Will this be the season the Capitals finally break through and win their first Stanley Cup? This is the third time in the past eight season that the Capitals have had the most points in the NHL, yet they haven’t made it past the second round since 1998.
Two obstacles in their way, assuming they get past the Leafs in the first round, are the defending-champion Penguins and the Blue Jackets, who meet in the first round. One of those teams will be waiting for the Capitals in the second round.
The Metropolitan Division, with four teams exceeding 100 points, is much stronger than the Atlantic Division in the Eastern Conference. The three best teams in the conference may be the Capitals, Penguins and Blue Jackets, and it wouldn’t be shocking if the Rangers knock off two Atlantic Division teams to create an all-Metropolitan Division conference final.
The Western Conference seems more wide open. The Blackhawks finished with the most points, but the Ducks, Wild, Sharks are all capable of reaching the Stanley Cup Finals, as are the eighth-seeded Predators.
Let’s take a peek inside the crystal puck and try to predict what will happen during the first round of the Stanley Cup playoffs.
MAPLE LEAFS vs. CAPITALS
Maple Leafs: Rookie Auston Matthews lived up to the hype by scoring 40 goals, tied for second in the NHL behind Sidney Crosby. The Maple Leafs also received terrific production from former Flyer James van Riemsdyk (29 goals, 33 assists), Nazem Kadri (32, 29), William Nylander (22, 39), Mitchell Marner (19, 42) and Tyler Bozak (18, 37). Goalie Frederik Andersen (33-16-14, 2.67 goals-against average, .918 save percentage) will have to be extremely good to give the Leafs a chance against the Capitals.
Capitals: Alexander Ovechkin’s goal-scoring dropped to 33, but the Capitals have much more scoring depth this season than last season, when they were eliminated by the Penguins in the second round. T.J. Oshie matched Ovechkin with 33 goals, and Nicklas Backstrom (23 goals, 63 assists) led the team in points. Marcus Johansson and Justin Williams chiped in with 24 goals apiece, giving the Capitals five players with at least 23 goals. Evgeny Kuznetsov (19 goals, 40 assists) is another key player on offense, but the real difference for the Capitals might be the scoring from lower-line players such as Brett Connolly (15), Jay Beagle (13 goals) and the trio of Lars Eller, Daniel Winnick and Andre Burakovsky (12 apiece). The addition of defenseman Kevin Shattenkirk at the trade deadline didn’t pay off right away, but he helped the power play improve late in the season. Brooks Orpik, Dmitry Orlov, Matt Nisakanen, John Carlson and Karl Alzner round out a solid defense in front of the often-overlooked Braden Holtby (42-13-6, 2.07 goals-against average, .925 save percentage).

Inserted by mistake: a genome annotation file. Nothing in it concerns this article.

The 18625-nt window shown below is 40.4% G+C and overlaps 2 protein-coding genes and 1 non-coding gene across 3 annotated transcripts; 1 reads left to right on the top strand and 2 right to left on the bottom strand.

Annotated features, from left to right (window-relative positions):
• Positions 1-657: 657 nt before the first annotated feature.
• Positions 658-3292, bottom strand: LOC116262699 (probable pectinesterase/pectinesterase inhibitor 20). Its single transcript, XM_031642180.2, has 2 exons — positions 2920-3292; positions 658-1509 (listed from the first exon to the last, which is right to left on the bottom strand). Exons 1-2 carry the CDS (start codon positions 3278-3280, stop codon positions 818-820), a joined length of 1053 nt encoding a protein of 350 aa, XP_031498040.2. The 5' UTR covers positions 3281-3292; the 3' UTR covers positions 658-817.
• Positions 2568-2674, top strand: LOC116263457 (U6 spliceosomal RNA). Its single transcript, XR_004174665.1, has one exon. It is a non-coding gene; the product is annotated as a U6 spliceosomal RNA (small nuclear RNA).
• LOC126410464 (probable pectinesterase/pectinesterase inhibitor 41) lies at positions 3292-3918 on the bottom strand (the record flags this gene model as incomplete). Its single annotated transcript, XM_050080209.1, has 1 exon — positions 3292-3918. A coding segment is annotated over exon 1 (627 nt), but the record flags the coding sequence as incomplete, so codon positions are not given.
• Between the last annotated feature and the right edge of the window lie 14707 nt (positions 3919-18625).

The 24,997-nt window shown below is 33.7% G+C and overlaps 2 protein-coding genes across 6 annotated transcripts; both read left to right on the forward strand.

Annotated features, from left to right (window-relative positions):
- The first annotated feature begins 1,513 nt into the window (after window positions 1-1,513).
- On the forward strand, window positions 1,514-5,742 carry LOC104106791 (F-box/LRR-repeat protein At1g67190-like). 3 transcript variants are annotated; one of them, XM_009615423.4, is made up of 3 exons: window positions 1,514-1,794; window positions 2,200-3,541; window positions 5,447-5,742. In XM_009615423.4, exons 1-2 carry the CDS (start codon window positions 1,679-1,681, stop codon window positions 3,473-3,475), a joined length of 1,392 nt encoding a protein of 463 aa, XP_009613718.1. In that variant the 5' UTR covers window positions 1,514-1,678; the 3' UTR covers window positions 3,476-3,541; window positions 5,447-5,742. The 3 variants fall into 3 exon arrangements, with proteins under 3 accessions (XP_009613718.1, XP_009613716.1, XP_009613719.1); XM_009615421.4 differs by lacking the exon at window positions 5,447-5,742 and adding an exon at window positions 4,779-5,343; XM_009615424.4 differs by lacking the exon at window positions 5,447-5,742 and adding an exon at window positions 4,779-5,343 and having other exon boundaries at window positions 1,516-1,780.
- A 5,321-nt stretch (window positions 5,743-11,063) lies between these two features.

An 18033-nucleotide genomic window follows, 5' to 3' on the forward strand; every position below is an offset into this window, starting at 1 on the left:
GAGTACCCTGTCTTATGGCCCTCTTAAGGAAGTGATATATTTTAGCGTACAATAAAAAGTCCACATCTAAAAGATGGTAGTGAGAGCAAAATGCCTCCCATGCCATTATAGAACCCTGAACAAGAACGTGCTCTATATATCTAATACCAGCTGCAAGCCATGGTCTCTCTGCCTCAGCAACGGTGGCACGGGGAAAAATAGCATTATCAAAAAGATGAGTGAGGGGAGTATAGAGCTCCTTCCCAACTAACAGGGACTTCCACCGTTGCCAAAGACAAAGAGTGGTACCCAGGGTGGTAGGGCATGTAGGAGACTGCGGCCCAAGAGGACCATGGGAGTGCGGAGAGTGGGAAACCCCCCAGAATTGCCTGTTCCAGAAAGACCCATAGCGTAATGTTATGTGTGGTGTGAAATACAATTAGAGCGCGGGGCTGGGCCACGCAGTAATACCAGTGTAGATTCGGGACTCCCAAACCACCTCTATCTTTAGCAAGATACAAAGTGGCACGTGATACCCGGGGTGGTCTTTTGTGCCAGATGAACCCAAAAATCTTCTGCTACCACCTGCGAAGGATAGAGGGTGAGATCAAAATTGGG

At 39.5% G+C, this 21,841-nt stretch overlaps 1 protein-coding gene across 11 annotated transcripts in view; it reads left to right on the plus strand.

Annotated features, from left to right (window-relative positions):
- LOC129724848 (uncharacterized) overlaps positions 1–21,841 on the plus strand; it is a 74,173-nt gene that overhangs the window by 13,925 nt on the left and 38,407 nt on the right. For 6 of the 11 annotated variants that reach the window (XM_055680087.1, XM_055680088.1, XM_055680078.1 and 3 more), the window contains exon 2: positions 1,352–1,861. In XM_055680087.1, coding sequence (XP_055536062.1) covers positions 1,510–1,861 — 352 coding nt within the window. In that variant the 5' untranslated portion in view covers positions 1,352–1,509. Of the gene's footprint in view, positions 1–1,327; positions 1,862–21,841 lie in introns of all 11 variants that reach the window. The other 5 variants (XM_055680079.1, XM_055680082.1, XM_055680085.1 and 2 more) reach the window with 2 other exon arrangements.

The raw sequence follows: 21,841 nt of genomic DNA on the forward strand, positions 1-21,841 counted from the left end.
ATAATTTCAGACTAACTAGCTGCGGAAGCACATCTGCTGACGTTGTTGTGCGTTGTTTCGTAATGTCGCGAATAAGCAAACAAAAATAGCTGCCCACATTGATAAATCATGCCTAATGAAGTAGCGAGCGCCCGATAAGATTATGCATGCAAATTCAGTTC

Analysis: The Capitals won the Presidents’ Trophy for most points for the third time in the past eight seasons, but they have not advanced past the second round since 1998, which is the only time they reached the Stanley Cup Finals. The Capitals allowed the fewest goals (182) in the NHL this season. The Maple Leafs’ major accomplishment was making the playoffs. That’s not enough for the Capitals, who seem to have a decisive advantage in all areas of the ice. Capitals in 4
BLUE JACKETS vs. PENGUINS
Blue Jackets: Goalie Sergei Bobrovsky, a former Flyer, is the favorite to win the Vezina Trophy as the NHL’s top goaltender. Bobrovsky (41-17-5, 2.06 goals-against average, .931 save percentage) is also a candidate for the Hart Trophy as the league MVP. But Bobrovsky and the Blue Jackets defense will have their hands full with the NHL’s top-scoring team. The Blue Jackets may be at less than full strength on the blue line. Jack Johnson (5 goals, 18 assists) and Seth Jones (12, 30) are important pieces, but rookie Zach Werenski (11, 36) missed the final four games of the regular season with an “upper body” injury, and Ryan Murray has a hand injury. The Blue Jackets’ top points producers are Cam Atkinson (35, 27), Alexander Wennberg (13, 46), Brandon Saad (24, 29), Nick Foligno (26, 25) and Sam Gagner (18, 32), who resurrected his career after a mediocre season with Flyers. But the most important player on the forward lines might be physical center Brandon Dubinsky, whom head coach John Tortorella will try to match up with Sidney Crosby.